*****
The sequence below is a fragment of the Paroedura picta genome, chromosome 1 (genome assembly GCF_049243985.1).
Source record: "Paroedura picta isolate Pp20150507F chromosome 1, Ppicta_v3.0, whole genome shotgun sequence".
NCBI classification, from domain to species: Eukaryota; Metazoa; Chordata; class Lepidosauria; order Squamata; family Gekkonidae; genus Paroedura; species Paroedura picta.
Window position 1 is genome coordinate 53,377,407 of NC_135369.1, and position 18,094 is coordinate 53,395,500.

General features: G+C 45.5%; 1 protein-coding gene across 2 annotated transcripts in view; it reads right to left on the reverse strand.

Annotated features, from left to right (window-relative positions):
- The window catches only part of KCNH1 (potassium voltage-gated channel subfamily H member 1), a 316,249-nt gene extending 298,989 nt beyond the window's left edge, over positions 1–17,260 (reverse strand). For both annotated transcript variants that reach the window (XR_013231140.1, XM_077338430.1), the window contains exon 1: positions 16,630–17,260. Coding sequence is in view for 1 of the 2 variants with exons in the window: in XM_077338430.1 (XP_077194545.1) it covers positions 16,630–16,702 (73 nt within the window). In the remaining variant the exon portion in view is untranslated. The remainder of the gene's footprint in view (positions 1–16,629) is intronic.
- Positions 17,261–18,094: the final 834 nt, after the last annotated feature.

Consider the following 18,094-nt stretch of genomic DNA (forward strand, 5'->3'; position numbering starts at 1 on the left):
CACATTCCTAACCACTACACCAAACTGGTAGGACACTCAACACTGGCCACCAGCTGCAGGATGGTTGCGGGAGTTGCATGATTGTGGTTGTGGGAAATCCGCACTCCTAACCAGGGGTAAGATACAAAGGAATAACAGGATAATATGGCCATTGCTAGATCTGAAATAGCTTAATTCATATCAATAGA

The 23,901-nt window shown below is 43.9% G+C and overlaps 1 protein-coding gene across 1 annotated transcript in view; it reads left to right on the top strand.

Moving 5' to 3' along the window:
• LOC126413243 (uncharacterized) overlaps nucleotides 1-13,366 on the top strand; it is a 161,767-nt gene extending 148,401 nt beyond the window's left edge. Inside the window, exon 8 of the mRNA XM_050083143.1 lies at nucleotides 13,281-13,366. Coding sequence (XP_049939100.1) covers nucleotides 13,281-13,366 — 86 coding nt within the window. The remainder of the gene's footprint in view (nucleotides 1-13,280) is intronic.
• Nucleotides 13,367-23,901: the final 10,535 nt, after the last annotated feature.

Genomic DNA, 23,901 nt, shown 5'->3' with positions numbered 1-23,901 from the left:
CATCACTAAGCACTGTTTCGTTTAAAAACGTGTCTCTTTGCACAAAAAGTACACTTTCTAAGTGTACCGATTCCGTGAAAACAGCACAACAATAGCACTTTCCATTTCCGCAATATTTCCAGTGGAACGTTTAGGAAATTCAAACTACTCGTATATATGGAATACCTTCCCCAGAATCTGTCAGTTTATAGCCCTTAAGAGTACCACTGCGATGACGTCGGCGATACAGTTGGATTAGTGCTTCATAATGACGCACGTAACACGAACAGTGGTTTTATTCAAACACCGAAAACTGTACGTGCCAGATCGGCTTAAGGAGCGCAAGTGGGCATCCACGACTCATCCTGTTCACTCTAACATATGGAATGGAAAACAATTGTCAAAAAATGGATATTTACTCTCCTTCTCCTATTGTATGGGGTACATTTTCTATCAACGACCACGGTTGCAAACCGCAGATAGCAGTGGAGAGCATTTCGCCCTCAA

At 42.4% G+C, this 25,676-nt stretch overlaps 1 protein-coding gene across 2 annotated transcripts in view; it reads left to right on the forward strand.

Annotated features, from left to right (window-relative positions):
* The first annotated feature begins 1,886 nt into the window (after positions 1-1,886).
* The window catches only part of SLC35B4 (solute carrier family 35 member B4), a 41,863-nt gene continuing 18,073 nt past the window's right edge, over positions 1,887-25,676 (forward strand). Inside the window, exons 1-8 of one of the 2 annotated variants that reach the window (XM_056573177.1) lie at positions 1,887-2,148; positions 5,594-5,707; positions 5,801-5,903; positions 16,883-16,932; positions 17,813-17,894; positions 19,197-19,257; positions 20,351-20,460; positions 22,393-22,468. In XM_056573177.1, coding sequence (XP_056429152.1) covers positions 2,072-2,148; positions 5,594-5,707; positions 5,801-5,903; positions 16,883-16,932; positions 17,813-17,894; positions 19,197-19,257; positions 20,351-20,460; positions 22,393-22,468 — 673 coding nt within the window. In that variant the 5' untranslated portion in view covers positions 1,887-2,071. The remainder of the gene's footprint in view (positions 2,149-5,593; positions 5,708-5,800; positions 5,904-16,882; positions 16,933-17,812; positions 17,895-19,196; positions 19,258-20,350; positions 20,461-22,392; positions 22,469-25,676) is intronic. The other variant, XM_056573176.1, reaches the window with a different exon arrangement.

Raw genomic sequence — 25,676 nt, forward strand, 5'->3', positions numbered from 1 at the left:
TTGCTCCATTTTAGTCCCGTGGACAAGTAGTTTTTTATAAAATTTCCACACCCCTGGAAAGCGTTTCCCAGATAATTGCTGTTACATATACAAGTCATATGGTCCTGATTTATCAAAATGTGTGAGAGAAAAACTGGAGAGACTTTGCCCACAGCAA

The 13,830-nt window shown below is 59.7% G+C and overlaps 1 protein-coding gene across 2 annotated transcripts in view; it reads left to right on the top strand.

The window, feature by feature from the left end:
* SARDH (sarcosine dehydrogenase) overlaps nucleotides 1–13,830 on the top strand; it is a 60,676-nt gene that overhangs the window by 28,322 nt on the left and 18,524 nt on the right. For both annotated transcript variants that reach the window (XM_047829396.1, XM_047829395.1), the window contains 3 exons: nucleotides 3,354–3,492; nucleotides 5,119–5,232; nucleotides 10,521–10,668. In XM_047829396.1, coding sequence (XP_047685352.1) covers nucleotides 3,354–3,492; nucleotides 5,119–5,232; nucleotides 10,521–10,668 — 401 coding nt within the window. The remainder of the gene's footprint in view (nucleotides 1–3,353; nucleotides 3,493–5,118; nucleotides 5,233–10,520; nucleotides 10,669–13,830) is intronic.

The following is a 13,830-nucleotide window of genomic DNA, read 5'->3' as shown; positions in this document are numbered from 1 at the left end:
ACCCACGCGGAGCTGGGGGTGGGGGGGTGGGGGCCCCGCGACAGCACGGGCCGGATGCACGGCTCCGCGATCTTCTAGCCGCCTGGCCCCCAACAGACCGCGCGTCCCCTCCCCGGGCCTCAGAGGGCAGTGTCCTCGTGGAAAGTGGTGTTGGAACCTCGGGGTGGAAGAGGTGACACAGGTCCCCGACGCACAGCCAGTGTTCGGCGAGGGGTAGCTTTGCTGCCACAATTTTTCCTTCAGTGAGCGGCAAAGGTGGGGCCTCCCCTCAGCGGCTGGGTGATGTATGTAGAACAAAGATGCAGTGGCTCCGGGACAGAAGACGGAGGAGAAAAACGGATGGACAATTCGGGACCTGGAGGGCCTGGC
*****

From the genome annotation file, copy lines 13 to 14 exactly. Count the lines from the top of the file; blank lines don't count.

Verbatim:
• LOC126413243 (uncharacterized) overlaps nucleotides 1-13,366 on the top strand; it is a 161,767-nt gene extending 148,401 nt beyond the window's left edge. Inside the window, exon 8 of the mRNA XM_050083143.1 lies at nucleotides 13,281-13,366. Coding sequence (XP_049939100.1) covers nucleotides 13,281-13,366 — 86 coding nt within the window. The remainder of the gene's footprint in view (nucleotides 1-13,280) is intronic.
• Nucleotides 13,367-23,901: the final 10,535 nt, after the last annotated feature.